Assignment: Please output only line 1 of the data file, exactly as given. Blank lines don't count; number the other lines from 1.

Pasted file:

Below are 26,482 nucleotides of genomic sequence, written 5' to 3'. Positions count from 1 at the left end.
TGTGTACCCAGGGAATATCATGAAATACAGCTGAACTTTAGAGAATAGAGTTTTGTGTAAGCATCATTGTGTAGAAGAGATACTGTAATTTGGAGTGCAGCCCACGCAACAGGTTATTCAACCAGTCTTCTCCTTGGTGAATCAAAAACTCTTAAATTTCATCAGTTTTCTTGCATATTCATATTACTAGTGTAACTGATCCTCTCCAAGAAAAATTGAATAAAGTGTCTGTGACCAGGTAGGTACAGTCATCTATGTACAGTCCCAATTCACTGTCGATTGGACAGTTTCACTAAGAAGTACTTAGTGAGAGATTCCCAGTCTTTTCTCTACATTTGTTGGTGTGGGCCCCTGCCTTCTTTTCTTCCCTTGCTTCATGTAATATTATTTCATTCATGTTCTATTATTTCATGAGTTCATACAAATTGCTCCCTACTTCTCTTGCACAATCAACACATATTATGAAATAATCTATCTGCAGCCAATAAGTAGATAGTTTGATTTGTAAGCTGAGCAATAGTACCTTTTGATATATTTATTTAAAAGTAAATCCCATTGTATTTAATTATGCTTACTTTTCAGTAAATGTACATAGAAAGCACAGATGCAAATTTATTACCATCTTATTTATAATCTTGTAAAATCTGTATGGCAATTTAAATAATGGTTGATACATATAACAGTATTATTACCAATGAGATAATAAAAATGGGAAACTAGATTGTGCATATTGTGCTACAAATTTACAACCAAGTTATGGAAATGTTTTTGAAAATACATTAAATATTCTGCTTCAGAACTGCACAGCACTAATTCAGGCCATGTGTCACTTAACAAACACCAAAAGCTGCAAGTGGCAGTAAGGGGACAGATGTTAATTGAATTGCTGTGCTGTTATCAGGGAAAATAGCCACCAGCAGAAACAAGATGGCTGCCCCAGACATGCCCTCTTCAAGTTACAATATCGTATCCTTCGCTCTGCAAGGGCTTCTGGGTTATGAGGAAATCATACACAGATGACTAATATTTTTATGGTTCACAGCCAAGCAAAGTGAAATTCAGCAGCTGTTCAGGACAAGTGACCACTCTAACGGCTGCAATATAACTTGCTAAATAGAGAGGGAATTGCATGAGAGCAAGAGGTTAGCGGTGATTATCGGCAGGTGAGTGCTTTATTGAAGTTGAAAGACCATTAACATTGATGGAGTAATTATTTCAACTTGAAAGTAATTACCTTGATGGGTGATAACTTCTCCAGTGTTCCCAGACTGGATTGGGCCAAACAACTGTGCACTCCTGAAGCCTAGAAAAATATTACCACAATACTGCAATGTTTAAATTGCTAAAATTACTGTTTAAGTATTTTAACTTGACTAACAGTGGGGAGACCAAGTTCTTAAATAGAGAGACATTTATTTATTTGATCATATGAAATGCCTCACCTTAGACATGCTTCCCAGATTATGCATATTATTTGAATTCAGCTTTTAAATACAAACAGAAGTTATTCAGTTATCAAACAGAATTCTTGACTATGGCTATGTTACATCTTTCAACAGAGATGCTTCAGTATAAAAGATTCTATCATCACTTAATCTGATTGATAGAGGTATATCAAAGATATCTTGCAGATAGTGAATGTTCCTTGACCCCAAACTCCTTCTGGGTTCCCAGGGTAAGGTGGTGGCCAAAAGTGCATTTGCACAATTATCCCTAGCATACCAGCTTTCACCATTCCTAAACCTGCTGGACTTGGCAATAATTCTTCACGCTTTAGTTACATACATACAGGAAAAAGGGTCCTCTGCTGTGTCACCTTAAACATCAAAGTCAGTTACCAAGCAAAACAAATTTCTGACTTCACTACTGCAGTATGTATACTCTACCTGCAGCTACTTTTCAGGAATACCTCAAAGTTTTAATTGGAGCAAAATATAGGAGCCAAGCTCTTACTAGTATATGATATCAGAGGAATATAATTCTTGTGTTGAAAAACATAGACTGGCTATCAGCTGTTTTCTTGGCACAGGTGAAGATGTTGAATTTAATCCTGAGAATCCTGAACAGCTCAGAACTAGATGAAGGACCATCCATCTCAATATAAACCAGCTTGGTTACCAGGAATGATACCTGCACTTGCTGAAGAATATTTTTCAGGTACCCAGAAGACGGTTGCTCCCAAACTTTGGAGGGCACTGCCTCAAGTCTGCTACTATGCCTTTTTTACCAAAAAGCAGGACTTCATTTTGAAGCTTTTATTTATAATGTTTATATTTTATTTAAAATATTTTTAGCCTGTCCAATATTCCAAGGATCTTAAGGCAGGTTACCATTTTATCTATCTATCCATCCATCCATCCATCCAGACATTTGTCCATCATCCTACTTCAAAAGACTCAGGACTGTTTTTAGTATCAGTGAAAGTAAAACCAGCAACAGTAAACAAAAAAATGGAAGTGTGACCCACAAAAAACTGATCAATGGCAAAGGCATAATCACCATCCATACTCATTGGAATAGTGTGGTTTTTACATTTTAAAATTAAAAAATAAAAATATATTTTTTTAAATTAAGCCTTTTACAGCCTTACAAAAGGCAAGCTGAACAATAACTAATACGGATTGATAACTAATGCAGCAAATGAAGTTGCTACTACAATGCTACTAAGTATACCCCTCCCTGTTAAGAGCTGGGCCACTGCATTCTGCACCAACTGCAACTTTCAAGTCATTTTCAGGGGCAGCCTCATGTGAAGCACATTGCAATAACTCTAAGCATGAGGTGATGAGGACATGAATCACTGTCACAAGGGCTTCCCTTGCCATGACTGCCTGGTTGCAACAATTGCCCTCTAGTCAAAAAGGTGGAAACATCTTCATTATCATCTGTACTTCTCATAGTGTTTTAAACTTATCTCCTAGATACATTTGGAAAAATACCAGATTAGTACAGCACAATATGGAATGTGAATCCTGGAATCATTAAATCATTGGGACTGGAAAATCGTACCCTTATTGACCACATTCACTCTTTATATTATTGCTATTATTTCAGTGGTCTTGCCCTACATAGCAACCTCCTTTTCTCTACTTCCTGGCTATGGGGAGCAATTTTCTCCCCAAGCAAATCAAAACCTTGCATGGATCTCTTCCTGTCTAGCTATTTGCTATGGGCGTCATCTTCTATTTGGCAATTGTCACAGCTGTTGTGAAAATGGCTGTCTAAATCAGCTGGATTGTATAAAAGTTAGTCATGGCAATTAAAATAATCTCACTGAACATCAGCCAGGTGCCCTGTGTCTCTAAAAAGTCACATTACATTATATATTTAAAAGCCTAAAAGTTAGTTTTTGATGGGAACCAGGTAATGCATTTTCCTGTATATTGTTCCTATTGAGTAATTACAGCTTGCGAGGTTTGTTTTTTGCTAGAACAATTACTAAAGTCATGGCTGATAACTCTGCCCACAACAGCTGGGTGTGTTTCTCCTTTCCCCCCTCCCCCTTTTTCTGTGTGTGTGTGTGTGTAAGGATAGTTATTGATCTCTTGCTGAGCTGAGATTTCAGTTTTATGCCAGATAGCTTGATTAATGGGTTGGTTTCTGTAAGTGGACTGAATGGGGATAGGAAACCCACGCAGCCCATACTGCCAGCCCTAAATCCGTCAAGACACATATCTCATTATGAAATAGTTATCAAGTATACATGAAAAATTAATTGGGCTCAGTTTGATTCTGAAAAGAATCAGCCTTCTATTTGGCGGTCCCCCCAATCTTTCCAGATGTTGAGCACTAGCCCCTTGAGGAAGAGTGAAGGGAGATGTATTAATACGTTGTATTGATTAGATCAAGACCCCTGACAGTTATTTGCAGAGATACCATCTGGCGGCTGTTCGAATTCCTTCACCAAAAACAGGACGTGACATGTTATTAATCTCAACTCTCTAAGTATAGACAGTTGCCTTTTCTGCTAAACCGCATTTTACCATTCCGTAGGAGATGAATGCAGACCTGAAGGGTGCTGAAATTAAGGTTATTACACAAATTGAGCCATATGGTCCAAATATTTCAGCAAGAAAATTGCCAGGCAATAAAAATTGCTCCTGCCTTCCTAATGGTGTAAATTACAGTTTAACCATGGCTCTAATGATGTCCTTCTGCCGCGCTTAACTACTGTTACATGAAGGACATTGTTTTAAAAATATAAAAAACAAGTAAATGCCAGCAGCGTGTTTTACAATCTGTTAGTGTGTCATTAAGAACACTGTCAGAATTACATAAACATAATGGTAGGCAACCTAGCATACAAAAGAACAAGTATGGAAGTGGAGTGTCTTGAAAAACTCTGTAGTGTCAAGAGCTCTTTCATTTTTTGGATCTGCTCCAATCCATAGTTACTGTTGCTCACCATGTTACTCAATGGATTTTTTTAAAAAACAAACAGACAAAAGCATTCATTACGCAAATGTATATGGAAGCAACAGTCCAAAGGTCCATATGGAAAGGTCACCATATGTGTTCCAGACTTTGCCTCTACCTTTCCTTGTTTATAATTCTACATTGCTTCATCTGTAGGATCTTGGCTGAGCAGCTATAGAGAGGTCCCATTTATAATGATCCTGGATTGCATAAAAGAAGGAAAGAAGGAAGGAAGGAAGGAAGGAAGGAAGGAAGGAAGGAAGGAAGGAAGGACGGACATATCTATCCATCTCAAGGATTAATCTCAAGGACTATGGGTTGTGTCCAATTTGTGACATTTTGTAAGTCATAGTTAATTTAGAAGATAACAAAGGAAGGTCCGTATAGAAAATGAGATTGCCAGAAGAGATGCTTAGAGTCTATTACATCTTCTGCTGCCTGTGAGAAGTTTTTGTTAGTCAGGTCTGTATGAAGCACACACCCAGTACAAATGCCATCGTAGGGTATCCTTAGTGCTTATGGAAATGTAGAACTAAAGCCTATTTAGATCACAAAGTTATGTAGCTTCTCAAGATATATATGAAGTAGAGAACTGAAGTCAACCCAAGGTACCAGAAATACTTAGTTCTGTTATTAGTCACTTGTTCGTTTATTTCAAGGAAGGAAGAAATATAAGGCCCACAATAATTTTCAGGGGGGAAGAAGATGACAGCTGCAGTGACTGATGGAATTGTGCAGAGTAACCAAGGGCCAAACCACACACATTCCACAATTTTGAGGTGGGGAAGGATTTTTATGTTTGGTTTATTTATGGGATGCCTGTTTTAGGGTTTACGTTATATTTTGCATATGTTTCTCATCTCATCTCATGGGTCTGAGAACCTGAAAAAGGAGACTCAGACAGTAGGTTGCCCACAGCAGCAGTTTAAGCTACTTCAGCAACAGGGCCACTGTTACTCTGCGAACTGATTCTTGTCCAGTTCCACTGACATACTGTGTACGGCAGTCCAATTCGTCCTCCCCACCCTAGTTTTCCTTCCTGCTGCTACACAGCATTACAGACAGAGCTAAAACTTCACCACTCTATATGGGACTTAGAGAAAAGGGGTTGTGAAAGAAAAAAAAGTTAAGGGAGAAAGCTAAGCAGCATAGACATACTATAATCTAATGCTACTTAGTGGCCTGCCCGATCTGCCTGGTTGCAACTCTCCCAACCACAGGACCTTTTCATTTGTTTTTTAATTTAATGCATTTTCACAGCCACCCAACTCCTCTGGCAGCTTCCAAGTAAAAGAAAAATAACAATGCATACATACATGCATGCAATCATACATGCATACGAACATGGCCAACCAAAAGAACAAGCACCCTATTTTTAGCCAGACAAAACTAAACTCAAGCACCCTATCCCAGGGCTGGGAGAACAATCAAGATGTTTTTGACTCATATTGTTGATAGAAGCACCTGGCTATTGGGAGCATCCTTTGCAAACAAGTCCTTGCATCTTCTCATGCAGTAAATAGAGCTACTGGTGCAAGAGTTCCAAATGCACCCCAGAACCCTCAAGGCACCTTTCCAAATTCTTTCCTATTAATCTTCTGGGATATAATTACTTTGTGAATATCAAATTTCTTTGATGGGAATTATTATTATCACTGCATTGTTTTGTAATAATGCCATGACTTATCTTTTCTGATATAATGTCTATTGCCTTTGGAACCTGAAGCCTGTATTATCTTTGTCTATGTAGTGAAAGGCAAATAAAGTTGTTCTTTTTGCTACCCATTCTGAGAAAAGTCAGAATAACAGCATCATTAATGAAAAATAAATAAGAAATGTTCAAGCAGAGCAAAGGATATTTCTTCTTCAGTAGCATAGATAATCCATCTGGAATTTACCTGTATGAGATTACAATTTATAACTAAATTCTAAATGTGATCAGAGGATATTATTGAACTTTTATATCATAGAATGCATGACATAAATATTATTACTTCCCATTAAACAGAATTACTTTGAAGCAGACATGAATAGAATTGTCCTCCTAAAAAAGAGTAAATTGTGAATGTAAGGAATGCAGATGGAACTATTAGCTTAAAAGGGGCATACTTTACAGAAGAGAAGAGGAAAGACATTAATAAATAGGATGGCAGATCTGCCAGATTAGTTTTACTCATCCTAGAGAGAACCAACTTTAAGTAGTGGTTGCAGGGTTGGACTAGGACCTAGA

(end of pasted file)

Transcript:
Below are 26,482 nucleotides of genomic sequence, written 5' to 3'. Positions count from 1 at the left end.